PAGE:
Edgy relationships – McColl, Heaney, Acosta, Trump and the White House.

Notebook by Bill Heaney

I am no Jim Acosta and Council leader Jonathan McColl is not President Donald Trump.

But I have the same kind of relationship with McColl as White House correspondent Acosta does with Trump.

Tory-propped up McColl has told West Dunbartonshire Council’s media minders not to take my questions.

At least I take it that he has since every time I e-mail them, they slam the proverbial door in my face.

I suppose that’s not quite the same as wrenching the microphone out of my hand as Trump’s minder did to Acosta, but it has the same effect.

Spin doctors rule. Bumbling politicians carry on and hide behind their (hired) hands. Officials don’t have to defend the errors they make. They have declared themselves exempt from that.

Their rule seems to be to never explain, never apologise and crack on regardless of mistakes they make along the way.

Did you realise the Council spend nearly £400,000 a year of taxpayers’ money to tell journalists like me they have no comment to make?

How that makes them look in the eyes of the public is anyone’s guess – and it shouldn’t be.

Because anyone with a modicum of political nous would know that it doesn’t go down well with the electorate.

Paraphrased, “no comment” is almost always taken as meaning “guilty” without as much as a morsel of justification that would amount to an apology or a plea in mitigation.

It would appear that Cllr McColl, the bumbling Nationalist who depends on the Unionists to keep him in power here, does not believe in open and transparent government.  And that Freedom of the Press is anathema to him.

I’m considering taking West Dunbartonshire Council to court for failing to adhere to the custom and practice between journalists and government, which is that officials are even-handed when it comes to dealing with the media.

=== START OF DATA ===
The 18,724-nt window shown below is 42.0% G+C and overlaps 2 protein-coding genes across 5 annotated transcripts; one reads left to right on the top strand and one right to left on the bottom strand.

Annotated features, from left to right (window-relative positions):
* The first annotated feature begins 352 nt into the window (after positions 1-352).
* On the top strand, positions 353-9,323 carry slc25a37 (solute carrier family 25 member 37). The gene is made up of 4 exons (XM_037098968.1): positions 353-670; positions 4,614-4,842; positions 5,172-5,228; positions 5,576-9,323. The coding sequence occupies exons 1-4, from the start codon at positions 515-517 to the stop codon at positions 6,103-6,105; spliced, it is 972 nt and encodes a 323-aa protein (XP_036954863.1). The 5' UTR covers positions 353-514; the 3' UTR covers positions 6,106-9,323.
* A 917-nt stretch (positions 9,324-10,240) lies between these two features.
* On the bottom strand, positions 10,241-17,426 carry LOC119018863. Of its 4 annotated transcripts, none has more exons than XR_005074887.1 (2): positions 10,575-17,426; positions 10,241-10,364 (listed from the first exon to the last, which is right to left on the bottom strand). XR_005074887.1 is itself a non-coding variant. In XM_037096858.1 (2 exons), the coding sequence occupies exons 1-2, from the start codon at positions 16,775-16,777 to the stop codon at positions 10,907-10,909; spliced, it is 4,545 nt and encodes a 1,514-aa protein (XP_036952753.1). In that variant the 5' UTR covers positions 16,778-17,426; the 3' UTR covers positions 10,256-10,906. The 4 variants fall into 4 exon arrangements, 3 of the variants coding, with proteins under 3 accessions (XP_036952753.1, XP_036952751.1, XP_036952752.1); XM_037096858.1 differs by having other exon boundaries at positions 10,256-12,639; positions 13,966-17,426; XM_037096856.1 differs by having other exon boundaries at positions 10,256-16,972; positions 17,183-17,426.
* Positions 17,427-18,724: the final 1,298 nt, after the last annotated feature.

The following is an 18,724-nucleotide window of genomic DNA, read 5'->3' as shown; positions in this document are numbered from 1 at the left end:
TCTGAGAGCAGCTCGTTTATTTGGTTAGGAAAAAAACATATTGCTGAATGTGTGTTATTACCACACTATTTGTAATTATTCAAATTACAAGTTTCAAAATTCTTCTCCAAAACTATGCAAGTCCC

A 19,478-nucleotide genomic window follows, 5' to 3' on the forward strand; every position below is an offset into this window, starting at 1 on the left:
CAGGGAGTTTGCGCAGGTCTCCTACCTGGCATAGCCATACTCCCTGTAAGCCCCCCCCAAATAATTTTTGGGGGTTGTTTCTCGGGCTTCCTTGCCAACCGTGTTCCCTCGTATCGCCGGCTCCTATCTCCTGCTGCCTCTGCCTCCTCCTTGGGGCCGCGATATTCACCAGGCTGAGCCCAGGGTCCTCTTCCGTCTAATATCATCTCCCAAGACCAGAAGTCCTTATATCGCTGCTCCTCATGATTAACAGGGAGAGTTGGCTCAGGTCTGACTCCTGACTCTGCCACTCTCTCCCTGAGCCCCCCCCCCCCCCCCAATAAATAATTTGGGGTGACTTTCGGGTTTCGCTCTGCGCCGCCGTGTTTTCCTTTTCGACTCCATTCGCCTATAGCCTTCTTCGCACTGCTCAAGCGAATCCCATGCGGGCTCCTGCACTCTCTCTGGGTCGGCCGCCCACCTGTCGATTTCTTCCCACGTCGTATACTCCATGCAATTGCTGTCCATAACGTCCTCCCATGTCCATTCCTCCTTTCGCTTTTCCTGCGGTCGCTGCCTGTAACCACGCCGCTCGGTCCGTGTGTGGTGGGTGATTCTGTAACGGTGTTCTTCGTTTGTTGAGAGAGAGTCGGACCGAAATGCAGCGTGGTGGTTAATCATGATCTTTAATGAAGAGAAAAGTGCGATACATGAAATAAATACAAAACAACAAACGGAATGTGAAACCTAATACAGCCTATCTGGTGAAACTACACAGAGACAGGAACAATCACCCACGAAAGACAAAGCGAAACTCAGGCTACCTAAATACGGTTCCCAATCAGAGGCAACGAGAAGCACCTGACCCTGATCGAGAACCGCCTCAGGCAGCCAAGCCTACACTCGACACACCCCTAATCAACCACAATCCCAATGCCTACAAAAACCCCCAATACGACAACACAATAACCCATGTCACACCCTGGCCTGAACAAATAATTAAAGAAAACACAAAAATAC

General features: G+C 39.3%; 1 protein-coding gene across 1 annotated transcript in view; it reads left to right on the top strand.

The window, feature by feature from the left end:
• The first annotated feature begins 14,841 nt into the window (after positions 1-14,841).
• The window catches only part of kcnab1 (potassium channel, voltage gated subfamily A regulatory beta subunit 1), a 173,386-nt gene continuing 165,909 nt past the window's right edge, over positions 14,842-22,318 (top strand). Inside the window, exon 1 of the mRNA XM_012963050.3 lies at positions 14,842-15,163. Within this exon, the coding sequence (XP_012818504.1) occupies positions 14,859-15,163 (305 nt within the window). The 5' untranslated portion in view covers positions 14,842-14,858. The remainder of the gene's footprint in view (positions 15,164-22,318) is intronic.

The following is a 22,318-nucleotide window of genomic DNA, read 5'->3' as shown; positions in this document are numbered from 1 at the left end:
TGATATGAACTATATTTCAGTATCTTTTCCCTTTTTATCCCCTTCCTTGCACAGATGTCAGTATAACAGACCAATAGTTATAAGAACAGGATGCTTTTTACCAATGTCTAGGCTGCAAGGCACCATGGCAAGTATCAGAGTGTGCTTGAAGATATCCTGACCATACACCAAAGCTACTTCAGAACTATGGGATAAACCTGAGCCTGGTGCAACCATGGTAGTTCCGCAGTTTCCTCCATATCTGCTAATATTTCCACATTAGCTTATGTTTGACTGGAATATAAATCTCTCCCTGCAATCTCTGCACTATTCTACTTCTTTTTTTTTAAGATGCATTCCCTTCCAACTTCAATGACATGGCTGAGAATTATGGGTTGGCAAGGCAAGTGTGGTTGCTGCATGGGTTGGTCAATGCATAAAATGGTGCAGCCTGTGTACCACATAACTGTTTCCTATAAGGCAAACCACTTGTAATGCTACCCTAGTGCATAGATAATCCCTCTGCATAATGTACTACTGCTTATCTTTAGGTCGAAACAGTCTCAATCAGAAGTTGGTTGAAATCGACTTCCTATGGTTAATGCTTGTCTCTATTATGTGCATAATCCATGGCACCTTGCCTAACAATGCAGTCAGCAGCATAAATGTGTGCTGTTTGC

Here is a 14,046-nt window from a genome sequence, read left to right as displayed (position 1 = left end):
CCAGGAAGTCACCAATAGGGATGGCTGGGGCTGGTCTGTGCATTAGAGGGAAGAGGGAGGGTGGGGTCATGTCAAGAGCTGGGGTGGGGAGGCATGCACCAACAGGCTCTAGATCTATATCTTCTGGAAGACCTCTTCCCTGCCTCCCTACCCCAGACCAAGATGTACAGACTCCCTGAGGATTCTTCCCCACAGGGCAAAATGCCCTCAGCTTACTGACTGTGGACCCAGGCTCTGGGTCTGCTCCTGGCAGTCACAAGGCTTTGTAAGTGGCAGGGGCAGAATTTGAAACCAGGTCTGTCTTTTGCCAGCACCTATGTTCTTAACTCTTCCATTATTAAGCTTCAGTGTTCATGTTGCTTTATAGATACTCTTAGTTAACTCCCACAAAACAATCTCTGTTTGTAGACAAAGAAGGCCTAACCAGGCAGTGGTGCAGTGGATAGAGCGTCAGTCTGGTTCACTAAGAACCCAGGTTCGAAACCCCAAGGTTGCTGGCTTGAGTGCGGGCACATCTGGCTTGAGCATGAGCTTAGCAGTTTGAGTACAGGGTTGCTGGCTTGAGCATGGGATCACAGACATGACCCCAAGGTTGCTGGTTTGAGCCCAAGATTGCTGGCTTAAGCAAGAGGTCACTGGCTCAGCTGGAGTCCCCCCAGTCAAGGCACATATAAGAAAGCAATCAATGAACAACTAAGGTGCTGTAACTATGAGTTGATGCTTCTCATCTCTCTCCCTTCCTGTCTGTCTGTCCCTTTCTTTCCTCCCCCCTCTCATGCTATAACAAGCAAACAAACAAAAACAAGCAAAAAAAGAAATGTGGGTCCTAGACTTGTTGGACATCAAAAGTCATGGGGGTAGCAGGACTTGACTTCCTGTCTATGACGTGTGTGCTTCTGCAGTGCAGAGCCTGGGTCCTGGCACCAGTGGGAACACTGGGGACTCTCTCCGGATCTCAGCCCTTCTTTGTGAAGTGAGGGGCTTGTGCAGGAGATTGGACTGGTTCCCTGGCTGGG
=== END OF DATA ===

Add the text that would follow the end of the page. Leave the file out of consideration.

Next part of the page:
Politicians can speak or not speak to whomsoever they wish, but if there are official communications and questions stemming from them – and ongoing questions brought about by events – then local authorities are obliged to answer them on the basis that if they have spoken to one journalist then they are obliged to speak to all.

Not answering questions which come to them by e-mail is the 21st century equivalent of slamming down the telephone. It’s ignorant and unreasonable – and possibly even illegal.

What has sparked me into returning to this vexatious matter is the news from the US that Federal Judge Timothy J. Kelly sided with CNN today.

He ordered the White House to reinstate chief White House correspondent Jim Acosta’s press pass.

The ruling was an initial victory for CNN in its lawsuit against President Trump and several top aides.

The lawsuit alleges that CNN and Acosta’s First and Fifth Amendment rights are being violated by the suspension of Acosta’s press pass.  Judge Kelly granted CNN’s request for a temporary restraining order.

This result means that Acosta will have his access to the White House restored for at least a short period of time.

The judge said while explaining his decision that he believes that CNN and Acosta are likely to prevail in the case overall.

Judge Kelly made his ruling on the basis of CNN and Acosta’s Fifth Amendment claims, saying the White House did not provide Acosta with the due process required to legally revoke his press pass.

West Dunbartonshire Council gave me no notice that I was being banned from asking questions either – although the law in the US is not the same as in Scots law.

In a statement, CNN said: “We are gratified with this result and we look forward to a full resolution in the coming days. Our sincere thanks to all who have supported not just CNN, but a free, strong and independent American press.”

It’s time then that we had a “free, strong and independent” Scottish press, not one that is so poorly financed that it runs away at the first mention of lawyers. News is almost always something someone somewhere does not wish to see printed. All the rest is merely advertising.

CNN has stood four square behind Acosta and asked the court for “permanent relief,” meaning a declaration from the judge that Trump’s revocation of Acosta’s press pass was unconstitutional.

This legal conclusion could protect other reporters from retaliation by the administration.

Perhaps, if asked, a right thinking judge at Dumbarton Sheriff Court might consider that West Dunbartonshire Council is being unreasonable and anti-democratic.

Some might consider it nonsense to compare something happening at the White House with the goings on at the Burgh.

However, the laws of the game of football apply in exactly the same way for a World Cup Final as they do for a team taking part in lowliest leagues of Scottish football.


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